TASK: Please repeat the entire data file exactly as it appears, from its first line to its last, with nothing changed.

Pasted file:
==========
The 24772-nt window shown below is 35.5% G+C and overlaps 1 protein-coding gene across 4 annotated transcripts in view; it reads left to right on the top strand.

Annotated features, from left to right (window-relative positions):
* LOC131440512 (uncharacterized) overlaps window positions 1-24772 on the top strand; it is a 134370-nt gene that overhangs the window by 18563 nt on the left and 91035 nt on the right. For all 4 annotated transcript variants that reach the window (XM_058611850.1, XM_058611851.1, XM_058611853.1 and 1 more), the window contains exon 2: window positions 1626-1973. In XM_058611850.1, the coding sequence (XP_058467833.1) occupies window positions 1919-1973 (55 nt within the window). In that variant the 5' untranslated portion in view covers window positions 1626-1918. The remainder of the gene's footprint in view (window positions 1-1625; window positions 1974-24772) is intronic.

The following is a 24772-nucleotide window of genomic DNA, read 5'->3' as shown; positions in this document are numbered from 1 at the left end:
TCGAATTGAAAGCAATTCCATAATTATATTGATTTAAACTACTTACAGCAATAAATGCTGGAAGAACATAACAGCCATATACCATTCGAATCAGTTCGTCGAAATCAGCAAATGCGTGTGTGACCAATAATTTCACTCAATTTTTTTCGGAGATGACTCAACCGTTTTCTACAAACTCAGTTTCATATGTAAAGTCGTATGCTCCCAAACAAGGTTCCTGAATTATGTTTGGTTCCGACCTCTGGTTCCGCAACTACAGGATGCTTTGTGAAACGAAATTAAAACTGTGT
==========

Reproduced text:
The 24772-nt window shown below is 35.5% G+C and overlaps 1 protein-coding gene across 4 annotated transcripts in view; it reads left to right on the top strand.

Annotated features, from left to right (window-relative positions):
* LOC131440512 (uncharacterized) overlaps window positions 1-24772 on the top strand; it is a 134370-nt gene that overhangs the window by 18563 nt on the left and 91035 nt on the right. For all 4 annotated transcript variants that reach the window (XM_058611850.1, XM_058611851.1, XM_058611853.1 and 1 more), the window contains exon 2: window positions 1626-1973. In XM_058611850.1, the coding sequence (XP_058467833.1) occupies window positions 1919-1973 (55 nt within the window). In that variant the 5' untranslated portion in view covers window positions 1626-1918. The remainder of the gene's footprint in view (window positions 1-1625; window positions 1974-24772) is intronic.

The following is a 24772-nucleotide window of genomic DNA, read 5'->3' as shown; positions in this document are numbered from 1 at the left end:
TCGAATTGAAAGCAATTCCATAATTATATTGATTTAAACTACTTACAGCAATAAATGCTGGAAGAACATAACAGCCATATACCATTCGAATCAGTTCGTCGAAATCAGCAAATGCGTGTGTGACCAATAATTTCACTCAATTTTTTTCGGAGATGACTCAACCGTTTTCTACAAACTCAGTTTCATATGTAAAGTCGTATGCTCCCAAACAAGGTTCCTGAATTATGTTTGGTTCCGACCTCTGGTTCCGCAACTACAGGATGCTTTGTGAAACGAAATTAAAACTGTGT